Figure 1: A sagittal T2 MRI image demonstrating the Achilles tendon rupture approximately 4cm proximal to the Achilles tendon insertion
On impression, there was noted to be an obliquely oriented longitudinal tear throughout the Achilles tendon involving the lateral fibers of the tendon at its insertion onto the calcaneus. The pattern of the tear was noted transverse obliquely from lateral to medial. Surgery was scheduled and performed for open repair of the left Achilles tendon with augmentation using acellular dermal matrix tissue and decellularized particulate human placental connective tissue matrix two weeks following the initial reported date of injury.
Open repair of the near-complete rupture Achilles tendon was performed under at Aventura Hospital and Medical Center Surgical Unit. The patient was placed on the operating room table in a prone position under general anesthesia with no tourniquet utilized and a marking pen was utilized to map vital anatomical structures. A posterior longitudinal incision about four inches long was performed to expose the ruptured tendon. Intra-operative repair of the near complete tear consisted of sharp dissection of the zone of injury with distal and proximal muscle fibers well approximated with knee flexion and ankle dorsiflexion and plantarflexion. Number 2-0 vicryl suture was than utilized for tubularization of the proximal and distal ends of the tendon and adequate re-approximation was performed using a Krakow type stitch with number 2-0 vicryl. At this time, 1.5mL of flowable human connective tissue matrix was injected into the mid-substance of the Achilles tendon at the area of the rupture, as well as along the course of the tendon [Figure 2 A-C].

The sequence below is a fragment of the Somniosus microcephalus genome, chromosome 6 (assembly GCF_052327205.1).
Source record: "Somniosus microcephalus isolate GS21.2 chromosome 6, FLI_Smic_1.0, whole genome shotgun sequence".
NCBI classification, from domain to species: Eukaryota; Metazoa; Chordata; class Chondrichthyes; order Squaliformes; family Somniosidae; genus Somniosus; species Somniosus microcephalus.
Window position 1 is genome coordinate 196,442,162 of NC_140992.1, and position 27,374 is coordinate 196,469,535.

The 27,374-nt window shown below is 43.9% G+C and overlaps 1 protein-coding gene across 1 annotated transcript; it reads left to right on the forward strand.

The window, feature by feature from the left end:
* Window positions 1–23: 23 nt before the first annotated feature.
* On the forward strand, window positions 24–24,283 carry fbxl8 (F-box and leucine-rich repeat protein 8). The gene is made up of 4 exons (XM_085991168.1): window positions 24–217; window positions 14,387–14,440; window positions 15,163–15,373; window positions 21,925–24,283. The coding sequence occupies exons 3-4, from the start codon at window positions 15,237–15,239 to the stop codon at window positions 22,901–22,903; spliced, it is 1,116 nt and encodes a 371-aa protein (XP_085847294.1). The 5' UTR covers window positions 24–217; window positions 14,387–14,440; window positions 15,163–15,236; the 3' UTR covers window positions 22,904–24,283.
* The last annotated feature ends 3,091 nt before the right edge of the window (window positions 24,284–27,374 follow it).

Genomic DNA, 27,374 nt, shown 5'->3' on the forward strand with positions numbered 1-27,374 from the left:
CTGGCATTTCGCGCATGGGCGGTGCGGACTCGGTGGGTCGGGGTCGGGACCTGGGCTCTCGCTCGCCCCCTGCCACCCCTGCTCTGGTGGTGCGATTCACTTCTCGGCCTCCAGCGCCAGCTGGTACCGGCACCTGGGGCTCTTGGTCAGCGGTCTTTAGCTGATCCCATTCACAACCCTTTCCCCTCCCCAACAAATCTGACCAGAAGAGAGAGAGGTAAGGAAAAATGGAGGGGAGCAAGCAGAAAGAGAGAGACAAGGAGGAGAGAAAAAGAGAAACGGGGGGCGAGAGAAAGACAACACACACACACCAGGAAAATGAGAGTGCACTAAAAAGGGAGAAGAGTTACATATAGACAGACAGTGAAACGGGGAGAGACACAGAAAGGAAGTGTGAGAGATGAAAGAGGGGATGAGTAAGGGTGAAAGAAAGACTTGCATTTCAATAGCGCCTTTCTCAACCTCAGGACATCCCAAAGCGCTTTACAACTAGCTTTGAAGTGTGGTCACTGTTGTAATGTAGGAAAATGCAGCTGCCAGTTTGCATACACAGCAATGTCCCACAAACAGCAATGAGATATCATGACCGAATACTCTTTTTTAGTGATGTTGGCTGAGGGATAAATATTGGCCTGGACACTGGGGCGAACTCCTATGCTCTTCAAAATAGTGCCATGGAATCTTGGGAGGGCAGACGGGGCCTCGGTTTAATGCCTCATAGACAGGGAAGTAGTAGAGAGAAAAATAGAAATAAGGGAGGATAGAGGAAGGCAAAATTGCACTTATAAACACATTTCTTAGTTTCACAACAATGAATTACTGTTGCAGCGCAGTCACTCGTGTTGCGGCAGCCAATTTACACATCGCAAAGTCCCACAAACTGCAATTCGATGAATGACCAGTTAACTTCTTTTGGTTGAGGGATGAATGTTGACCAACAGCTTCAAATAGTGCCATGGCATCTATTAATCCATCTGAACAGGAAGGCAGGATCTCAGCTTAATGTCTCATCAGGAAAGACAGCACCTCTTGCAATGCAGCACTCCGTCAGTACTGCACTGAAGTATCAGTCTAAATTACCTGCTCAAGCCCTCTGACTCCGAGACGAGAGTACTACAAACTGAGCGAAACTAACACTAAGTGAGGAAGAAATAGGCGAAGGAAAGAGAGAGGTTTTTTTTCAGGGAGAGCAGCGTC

Figure 2: Intra-operative examination of acute Achilles tendon repair using Krackow suture technique and flowable tissue matrix. A) Intra-operative exposure of near-complete rupture of Achilles tendon prior to sharp debridement. B) Intra-operative repair of ruptured Achilles tendon with Krackow stitch utilizing 2-0 Vicryl. C) Intra-substance injection of repaired Achilles Tendon utilizing flowable decellularized particular human placental connective tissue.
Next, a 2cm x 4cm acellular dermal matrix was pulled upward beneath the sutured Achilles tendon at the previously noted rupture site and superiorly across the tendon; therefore, enveloping the tendon. The ends of the acellular dermal matrix remained visible and three pairs of horizontal mattress sutures (number 3-0 vicryl) were passed along the acellular dermal matrix and tendon. Intra-operative Achilles tendon passive range of motion was demonstrated with ankle plantarflexion and dorsiflexion with the knee flexed and extended. Careful dissection was performed throughout the procedure in order to preserve the paratenon which was then closely re-approximated using number 3-0 vicryl suture, enveloping the repaired tendon and acellular dermal matrix.